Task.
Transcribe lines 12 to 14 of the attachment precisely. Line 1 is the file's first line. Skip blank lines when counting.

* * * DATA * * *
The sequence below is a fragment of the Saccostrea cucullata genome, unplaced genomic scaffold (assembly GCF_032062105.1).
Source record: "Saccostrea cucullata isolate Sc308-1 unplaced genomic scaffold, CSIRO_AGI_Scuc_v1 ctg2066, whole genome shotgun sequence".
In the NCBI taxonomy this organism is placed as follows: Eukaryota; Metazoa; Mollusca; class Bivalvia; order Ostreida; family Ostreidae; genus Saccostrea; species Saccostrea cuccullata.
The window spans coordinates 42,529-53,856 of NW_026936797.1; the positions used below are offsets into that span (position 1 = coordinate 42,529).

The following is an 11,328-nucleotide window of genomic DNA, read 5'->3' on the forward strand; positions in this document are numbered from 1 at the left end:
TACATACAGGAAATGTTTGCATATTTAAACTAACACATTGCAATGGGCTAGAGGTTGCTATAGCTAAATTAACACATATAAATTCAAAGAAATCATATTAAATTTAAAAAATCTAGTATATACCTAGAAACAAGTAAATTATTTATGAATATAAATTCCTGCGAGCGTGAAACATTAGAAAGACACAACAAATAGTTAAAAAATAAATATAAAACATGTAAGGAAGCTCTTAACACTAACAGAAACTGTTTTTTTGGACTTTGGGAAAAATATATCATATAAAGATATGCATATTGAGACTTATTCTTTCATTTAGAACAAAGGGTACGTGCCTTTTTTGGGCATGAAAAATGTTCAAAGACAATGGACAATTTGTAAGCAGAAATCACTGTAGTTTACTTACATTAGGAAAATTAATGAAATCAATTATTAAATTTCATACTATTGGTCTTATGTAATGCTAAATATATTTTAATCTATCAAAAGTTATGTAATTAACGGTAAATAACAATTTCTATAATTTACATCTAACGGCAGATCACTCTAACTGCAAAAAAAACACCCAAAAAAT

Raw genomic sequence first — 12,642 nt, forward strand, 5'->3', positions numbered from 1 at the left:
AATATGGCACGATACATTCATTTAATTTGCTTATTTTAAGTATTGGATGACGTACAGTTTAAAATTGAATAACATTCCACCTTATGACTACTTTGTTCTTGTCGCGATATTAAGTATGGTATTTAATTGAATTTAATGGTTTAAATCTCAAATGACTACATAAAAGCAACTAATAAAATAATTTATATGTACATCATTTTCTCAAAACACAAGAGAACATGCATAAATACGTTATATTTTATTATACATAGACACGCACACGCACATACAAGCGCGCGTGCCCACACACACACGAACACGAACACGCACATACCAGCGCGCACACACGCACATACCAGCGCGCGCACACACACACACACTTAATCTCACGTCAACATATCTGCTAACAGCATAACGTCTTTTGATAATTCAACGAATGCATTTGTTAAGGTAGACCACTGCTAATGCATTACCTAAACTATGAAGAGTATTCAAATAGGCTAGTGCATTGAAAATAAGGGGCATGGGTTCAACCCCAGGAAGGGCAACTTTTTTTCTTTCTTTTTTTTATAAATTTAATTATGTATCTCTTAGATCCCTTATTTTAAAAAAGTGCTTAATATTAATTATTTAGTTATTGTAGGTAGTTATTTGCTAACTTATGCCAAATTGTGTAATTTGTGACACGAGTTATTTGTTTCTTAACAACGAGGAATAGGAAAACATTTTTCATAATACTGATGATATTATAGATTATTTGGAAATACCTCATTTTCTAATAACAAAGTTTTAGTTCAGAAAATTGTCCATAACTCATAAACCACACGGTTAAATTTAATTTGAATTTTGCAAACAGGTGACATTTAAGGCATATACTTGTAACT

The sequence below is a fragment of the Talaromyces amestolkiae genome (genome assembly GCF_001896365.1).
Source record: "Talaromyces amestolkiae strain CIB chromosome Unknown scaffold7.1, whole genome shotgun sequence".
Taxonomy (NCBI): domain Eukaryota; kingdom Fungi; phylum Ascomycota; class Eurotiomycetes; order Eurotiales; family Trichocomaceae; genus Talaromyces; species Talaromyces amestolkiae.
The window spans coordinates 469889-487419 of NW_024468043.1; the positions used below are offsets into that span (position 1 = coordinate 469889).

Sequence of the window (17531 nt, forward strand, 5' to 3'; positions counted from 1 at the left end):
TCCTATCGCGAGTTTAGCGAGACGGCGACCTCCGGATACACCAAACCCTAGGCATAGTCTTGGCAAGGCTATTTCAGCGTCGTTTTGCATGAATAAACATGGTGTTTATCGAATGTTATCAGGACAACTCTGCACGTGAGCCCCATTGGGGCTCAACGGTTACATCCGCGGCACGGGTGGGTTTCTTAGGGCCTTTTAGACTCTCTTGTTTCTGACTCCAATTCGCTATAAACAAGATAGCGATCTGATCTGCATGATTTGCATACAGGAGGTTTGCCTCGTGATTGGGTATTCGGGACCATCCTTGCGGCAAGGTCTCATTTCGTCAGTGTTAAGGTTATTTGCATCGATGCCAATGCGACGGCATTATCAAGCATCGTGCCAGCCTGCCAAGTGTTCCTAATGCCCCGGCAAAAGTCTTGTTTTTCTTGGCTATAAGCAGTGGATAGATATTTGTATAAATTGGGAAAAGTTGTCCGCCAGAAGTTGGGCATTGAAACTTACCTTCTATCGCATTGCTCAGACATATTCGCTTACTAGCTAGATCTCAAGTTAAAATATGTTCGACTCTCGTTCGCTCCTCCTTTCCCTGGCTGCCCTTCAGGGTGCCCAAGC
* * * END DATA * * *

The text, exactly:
The window spans coordinates 469889-487419 of NW_024468043.1; the positions used below are offsets into that span (position 1 = coordinate 469889).

Sequence of the window (17531 nt, forward strand, 5' to 3'; positions counted from 1 at the left end):
TCCTATCGCGAGTTTAGCGAGACGGCGACCTCCGGATACACCAAACCCTAGGCATAGTCTTGGCAAGGCTATTTCAGCGTCGTTTTGCATGAATAAACATGGTGTTTATCGAATGTTATCAGGACAACTCTGCACGTGAGCCCCATTGGGGCTCAACGGTTACATCCGCGGCACGGGTGGGTTTCTTAGGGCCTTTTAGACTCTCTTGTTTCTGACTCCAATTCGCTATAAACAAGATAGCGATCTGATCTGCATGATTTGCATACAGGAGGTTTGCCTCGTGATTGGGTATTCGGGACCATCCTTGCGGCAAGGTCTCATTTCGTCAGTGTTAAGGTTATTTGCATCGATGCCAATGCGACGGCATTATCAAGCATCGTGCCAGCCTGCCAAGTGTTCCTAATGCCCCGGCAAAAGTCTTGTTTTTCTTGGCTATAAGCAGTGGATAGATATTTGTATAAATTGGGAAAAGTTGTCCGCCAGAAGTTGGGCATTGAAACTTACCTTCTATCGCATTGCTCAGACATATTCGCTTACTAGCTAGATCTCAAGTTAAAATATGTTCGACTCTCGTTCGCTCCTCCTTTCCCTGGCTGCCCTTCAGGGTGCCCAAGC